IUCN Status: least concern
The diet of the green tree frog consists mainly of insects such as moths, cockroaches, and locusts. They also eat spiders and can include smaller frogs and even small mammals (including bats) among their prey when they are fully grown.
Breeding occurs in Australia & Guinea in the wetter winter season (November to February). Males take up a territory over a still water source like small pond high in a tree and call. Clumps of frogspwan of 200 - 2,000 eggs are laid and once the tadpoles hatch they have a quick six week metamorphosis before they leave the water as froglets!
Their skin exudes a waxy substance that helps prevent evaporation and they are a good exhibt in our tropical house as the prefer a lower humidity than most frogs! We have a pair on exhibit in the tropical house but you would have to visit at night to hear them or see them being active although they can be easily viewed during the day.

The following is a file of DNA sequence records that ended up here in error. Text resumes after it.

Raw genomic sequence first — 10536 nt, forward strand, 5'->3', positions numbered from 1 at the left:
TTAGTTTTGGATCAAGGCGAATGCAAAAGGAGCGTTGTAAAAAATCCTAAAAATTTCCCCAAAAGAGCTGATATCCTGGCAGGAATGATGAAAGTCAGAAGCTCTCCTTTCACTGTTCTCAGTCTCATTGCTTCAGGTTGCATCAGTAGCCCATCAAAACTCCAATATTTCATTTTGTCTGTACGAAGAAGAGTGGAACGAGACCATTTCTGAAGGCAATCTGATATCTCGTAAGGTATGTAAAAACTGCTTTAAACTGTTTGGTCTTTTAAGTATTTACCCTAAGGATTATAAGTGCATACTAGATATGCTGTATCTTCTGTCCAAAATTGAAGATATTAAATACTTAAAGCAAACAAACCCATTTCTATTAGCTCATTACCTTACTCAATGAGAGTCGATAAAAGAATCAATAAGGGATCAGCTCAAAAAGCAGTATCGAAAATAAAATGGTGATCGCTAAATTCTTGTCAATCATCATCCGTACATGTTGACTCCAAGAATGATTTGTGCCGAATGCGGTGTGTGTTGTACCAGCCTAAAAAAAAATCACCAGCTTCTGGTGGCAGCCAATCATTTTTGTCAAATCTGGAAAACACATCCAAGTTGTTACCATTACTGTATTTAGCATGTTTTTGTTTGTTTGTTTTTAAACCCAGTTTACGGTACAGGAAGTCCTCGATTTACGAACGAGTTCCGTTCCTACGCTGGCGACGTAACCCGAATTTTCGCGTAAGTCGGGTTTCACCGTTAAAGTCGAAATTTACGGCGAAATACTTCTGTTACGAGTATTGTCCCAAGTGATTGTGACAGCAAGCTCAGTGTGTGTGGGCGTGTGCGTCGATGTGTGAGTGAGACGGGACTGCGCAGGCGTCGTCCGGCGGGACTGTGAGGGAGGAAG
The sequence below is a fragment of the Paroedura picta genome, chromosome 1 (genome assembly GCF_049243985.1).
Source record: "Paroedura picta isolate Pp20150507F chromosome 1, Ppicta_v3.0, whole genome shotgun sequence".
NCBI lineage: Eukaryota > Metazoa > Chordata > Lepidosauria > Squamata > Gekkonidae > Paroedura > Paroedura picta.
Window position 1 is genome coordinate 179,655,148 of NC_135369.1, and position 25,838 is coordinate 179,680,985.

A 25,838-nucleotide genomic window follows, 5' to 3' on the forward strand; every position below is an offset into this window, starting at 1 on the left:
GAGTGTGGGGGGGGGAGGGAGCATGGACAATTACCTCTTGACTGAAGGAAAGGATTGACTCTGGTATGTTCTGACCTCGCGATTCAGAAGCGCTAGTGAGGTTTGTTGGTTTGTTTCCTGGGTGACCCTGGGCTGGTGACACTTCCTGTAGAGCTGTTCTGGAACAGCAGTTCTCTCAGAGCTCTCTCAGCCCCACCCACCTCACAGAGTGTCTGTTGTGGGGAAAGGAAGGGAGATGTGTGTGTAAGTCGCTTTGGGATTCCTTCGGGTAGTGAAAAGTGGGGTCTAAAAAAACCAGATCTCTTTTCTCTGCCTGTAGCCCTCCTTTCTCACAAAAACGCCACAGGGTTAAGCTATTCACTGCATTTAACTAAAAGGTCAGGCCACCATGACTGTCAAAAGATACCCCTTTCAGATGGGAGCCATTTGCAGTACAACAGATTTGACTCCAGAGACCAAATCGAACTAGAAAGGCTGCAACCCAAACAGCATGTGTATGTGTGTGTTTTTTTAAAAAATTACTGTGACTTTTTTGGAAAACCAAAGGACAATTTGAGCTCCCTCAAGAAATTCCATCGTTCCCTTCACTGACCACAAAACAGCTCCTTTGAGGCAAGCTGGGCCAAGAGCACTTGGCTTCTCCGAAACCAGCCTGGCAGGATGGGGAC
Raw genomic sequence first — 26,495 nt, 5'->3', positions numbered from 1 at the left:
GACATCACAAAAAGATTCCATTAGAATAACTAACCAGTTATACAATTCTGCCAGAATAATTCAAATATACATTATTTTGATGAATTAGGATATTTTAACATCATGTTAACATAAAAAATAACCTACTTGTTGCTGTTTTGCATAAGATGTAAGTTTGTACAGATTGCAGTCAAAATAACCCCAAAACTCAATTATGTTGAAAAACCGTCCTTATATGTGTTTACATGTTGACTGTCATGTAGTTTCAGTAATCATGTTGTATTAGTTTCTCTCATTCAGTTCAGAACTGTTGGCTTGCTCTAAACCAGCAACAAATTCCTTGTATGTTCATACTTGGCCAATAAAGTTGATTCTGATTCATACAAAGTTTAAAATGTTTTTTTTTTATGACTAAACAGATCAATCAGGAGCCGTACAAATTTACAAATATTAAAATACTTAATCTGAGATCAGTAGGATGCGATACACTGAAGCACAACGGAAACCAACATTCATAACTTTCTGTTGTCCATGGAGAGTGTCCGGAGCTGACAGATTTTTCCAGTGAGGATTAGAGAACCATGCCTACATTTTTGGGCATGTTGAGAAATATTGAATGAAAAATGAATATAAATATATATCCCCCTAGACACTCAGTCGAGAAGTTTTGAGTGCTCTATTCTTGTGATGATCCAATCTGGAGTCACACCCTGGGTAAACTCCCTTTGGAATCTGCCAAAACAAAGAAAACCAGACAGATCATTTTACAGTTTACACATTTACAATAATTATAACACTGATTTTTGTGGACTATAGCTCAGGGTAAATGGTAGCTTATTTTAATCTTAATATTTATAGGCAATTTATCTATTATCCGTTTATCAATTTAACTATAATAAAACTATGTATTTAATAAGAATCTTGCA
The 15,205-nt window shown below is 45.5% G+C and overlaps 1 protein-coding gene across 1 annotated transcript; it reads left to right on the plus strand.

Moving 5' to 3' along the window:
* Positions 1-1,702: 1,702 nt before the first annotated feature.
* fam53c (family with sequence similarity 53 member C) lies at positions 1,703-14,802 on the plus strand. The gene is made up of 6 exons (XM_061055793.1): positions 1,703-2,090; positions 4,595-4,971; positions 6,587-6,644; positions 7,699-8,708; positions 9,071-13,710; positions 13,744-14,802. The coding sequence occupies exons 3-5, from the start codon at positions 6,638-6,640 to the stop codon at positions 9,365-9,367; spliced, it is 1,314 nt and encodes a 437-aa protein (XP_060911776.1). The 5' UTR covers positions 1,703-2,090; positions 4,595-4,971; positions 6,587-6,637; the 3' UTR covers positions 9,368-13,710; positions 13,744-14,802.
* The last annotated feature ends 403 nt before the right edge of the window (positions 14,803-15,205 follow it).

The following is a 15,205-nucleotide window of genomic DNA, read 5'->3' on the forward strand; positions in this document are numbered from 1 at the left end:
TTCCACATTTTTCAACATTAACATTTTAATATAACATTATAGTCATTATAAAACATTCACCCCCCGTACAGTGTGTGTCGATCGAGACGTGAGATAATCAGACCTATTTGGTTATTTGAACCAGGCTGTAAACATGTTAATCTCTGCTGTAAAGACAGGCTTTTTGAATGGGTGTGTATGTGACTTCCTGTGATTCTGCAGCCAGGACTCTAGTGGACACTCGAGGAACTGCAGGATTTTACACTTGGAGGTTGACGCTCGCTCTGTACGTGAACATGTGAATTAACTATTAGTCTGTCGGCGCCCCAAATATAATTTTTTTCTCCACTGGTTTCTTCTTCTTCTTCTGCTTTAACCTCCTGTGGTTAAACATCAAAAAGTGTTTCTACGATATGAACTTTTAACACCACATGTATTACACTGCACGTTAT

As a frog they require humidity but less so so than some species due to their waxy skin and as such can tolerate slightly drier habitats in north and east of Australia. This adaptation means they can survive well in grasslands and eucalyptus stands as well as riverine forest so long as some still ground water exists!
White's green tree frogs are not bothered by people or human disturbance and are often encountered around dwellings or in the sink, bath or toilet! They sometimes occupy tanks (cisterns), downpipes and gutters, as these have high humidity and are usually cooler than the external environment!
Nocturnal these frogs often emerge early evening around dwellings looking for insects. During the day they find a cool dark moist area to sleep such as tree holes or rock crevices. If it becomes excessively dry they can find a cool damp spot and envelop themselves in a cocoon of shed skin and mucous.